Much of the marketing content we consume online is part of a company’s overall digital strategy. The content aligns with prospects’ needs at each stage of the sales funnel—or at least it should.
If you’re running a business, you should understand the importance of creating this unique content for every stage of the sales funnel to engage leads and convert them into customers. If you’re struggling with this concept, don’t worry. We’ll discuss how you can do just that in this article.
Let’s start by understanding what a customer-centric content strategy is.
A customer-centric content strategy is a way to create, distribute, and manage content relevant to your target audience. It involves understanding your customer’s needs, providing relevant information and resources, and engaging with them on social media.
A customer-centric content strategy should involve content that attracts and retains customers. It is part of a brand’s larger CX strategy (customer experience strategy) that aims to create a stream of customer experiences that are consistent, relevant, and personalized—and which ultimately delivers customer delight, not just customer satisfaction.
A customer-centric content strategy includes several parts:
So, ensure you craft content that speaks directly to the needs and preferences of your target audience, so you can be sure it will resonate with them.
To succeed with content marketing, you must approach it from the customer’s perspective. And that is why a customer-centric approach is critical.
When you adopt a customer-centric approach, you can strike the perfect balance between serving your customers and creating value for your business. It helps you improve customer satisfaction, leading to lower bounce rates and increased conversions over time.
It is a powerful tool that can help you reach your goals. A recent survey found that 88% of marketers had achieved their objectives using content marketing to raise brand awareness and establish credibility and trust.
Image via Content Marketing Institute
It also provides new selling opportunities. By creating engaging content that answers questions and solves problems for potential customers, you can increase revenue by upselling products or services they might not have known otherwise.
Lastly, it improves engagement and content quality by offering users more opportunities to connect with your business and gain insights into their interests and needs.
A content marketing funnel is a marketing term that maps a customer’s journey from lead generation to conversion as a customer. The funnel identifies as many leads as possible at the top, takes them through a step-by-step content flow, and converts them into paying customers.
At each stage of the funnel, you lose leads, whether it’s due to competition or lack of interest in your products. The flow is more comprehensive at the top and narrower at the base, hence the marketing funnel.
Image via Single Grain
The four stages of the content marketing funnel are awareness, interest, desire, and action. This funnel is also called the AIDA funnel.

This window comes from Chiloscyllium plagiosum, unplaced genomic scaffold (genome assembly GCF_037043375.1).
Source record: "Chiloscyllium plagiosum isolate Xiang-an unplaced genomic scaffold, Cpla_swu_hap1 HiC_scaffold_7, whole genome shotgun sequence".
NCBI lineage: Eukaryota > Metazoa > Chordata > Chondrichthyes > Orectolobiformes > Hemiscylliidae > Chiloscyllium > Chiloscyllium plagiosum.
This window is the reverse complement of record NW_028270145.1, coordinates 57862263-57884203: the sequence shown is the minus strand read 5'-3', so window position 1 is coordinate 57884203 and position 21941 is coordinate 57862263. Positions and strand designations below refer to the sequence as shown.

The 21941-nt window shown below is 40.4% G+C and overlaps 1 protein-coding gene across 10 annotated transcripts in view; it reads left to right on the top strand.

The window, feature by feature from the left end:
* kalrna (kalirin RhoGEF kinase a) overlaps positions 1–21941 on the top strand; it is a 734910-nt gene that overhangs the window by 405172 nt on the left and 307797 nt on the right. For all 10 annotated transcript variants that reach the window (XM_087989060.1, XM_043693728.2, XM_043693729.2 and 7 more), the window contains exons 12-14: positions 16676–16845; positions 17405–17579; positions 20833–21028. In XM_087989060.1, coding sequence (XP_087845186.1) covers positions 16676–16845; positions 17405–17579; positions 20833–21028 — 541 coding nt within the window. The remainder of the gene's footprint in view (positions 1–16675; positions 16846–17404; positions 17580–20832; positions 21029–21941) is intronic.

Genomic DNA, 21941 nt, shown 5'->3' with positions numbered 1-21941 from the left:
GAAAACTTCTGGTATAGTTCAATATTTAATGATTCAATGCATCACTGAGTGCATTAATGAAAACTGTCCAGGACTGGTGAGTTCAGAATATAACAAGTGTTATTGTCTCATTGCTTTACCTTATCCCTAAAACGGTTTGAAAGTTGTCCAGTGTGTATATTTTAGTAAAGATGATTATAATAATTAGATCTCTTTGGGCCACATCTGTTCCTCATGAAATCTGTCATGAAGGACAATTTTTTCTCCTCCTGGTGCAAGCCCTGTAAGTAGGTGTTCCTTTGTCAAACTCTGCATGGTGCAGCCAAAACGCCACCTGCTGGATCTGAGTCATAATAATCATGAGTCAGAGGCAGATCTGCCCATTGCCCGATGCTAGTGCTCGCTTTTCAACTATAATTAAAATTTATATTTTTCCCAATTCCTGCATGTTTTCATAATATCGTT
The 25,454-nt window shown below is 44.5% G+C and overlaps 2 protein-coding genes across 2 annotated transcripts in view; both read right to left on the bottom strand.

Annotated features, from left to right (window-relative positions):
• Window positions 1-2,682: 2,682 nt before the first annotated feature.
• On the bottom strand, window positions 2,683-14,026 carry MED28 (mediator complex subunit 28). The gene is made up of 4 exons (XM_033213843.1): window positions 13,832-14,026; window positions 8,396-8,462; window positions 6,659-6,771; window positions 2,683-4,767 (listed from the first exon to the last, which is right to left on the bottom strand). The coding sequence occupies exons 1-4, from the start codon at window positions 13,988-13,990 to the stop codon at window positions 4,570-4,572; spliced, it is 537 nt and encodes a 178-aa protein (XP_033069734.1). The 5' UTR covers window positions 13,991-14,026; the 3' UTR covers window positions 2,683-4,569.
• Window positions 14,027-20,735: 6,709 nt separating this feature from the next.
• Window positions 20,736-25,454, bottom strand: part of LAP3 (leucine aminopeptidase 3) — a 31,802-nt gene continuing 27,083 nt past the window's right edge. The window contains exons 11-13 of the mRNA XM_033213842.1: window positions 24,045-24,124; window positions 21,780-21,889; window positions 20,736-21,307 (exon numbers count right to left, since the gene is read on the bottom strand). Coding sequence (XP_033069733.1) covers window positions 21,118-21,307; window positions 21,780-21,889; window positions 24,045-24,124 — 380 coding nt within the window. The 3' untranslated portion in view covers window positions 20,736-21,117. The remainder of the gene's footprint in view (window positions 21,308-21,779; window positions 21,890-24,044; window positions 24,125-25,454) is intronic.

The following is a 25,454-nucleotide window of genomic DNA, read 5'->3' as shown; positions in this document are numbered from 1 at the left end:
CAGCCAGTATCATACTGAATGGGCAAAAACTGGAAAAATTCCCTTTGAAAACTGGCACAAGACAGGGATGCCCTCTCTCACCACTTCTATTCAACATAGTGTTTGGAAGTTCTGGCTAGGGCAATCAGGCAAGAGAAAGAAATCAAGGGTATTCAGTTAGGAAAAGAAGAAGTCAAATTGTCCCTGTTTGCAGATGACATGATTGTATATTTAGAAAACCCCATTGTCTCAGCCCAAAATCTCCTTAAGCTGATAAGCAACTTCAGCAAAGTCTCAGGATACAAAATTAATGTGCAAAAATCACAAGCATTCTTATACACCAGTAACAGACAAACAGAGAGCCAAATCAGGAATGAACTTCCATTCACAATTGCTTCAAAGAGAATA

Each stage has a specific objective in the customer’s purchase journey, hence the need to create customer-centric content that addresses a specific goal while moving the customer to the next stage and closer to purchase.
A comprehensive customer-centric content marketing strategy addresses the goals at each stage and answers some basic questions:
Let’s now look at how you can create compelling content for each funnel stage.
Customer-centric content marketing is connecting with your customers and helping them find value in your products and services.
But how do you get the most out of a customer-centric strategy? Here are four tips for doing so.
The first step is to generate leads for your brand and bring them into your marketing funnel. The primary objective here is to create awareness about your brand and its offerings.
At this stage, you should identify the problem your products address and resolve and create content around that solution. Your content at the top of the funnel (TOFU) should focus on educating your audience. This stage is ideal for the following types of customer-centric content:
You do not have to create each type of content. Select a few from your content creators or brand ambassadors that align with your brand goals and your lead’s preference. You can then promote these pieces of content across all your digital platforms, including social media and email lists. You can even include links to these content resources on your digital business card.
After promoting the content, check the KPIs to confirm which content pieces are performing the best.
With each piece of content, ask yourself:
Use Google Analytics to measure engagement metrics like view time on each page, the number of reviews garnered, and the bounce rate to assess the effectiveness of each content piece.
Google Analytics is a free and easy-to-use analytics tool that lets you look at your content engagement at a granular level. The results you garner will enable you to make course corrections where required.
You can also use Google Analytics to look at advanced rank tracking that helps you see how your content compares with that of your competition.